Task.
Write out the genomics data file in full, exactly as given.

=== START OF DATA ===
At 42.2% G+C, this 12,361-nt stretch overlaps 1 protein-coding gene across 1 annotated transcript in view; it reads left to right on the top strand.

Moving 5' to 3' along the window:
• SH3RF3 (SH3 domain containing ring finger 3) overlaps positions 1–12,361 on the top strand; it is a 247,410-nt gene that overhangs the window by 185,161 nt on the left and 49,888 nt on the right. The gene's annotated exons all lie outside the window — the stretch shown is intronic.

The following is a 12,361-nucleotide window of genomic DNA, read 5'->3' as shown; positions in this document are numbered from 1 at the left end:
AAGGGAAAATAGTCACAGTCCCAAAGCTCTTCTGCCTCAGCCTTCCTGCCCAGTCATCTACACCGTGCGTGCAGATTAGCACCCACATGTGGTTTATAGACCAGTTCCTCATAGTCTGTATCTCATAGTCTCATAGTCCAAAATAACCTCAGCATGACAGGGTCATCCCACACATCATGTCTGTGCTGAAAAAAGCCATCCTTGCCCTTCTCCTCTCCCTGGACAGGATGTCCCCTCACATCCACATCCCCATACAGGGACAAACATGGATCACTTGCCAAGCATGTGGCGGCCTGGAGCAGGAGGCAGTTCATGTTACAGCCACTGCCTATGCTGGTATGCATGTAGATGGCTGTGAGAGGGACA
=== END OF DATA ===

At 42.2% G+C, this 12,361-nt stretch overlaps 1 protein-coding gene across 1 annotated transcript in view; it reads left to right on the top strand.

Moving 5' to 3' along the window:
• SH3RF3 (SH3 domain containing ring finger 3) overlaps positions 1–12,361 on the top strand; it is a 247,410-nt gene that overhangs the window by 185,161 nt on the left and 49,888 nt on the right. The gene's annotated exons all lie outside the window — the stretch shown is intronic.

The following is a 12,361-nucleotide window of genomic DNA, read 5'->3' as shown; positions in this document are numbered from 1 at the left end:
AAGGGAAAATAGTCACAGTCCCAAAGCTCTTCTGCCTCAGCCTTCCTGCCCAGTCATCTACACCGTGCGTGCAGATTAGCACCCACATGTGGTTTATAGACCAGTTCCTCATAGTCTGTATCTCATAGTCTCATAGTCCAAAATAACCTCAGCATGACAGGGTCATCCCACACATCATGTCTGTGCTGAAAAAAGCCATCCTTGCCCTTCTCCTCTCCCTGGACAGGATGTCCCCTCACATCCACATCCCCATACAGGGACAAACATGGATCACTTGCCAAGCATGTGGCGGCCTGGAGCAGGAGGCAGTTCATGTTACAGCCACTGCCTATGCTGGTATGCATGTAGATGGCTGTGAGAGGGACA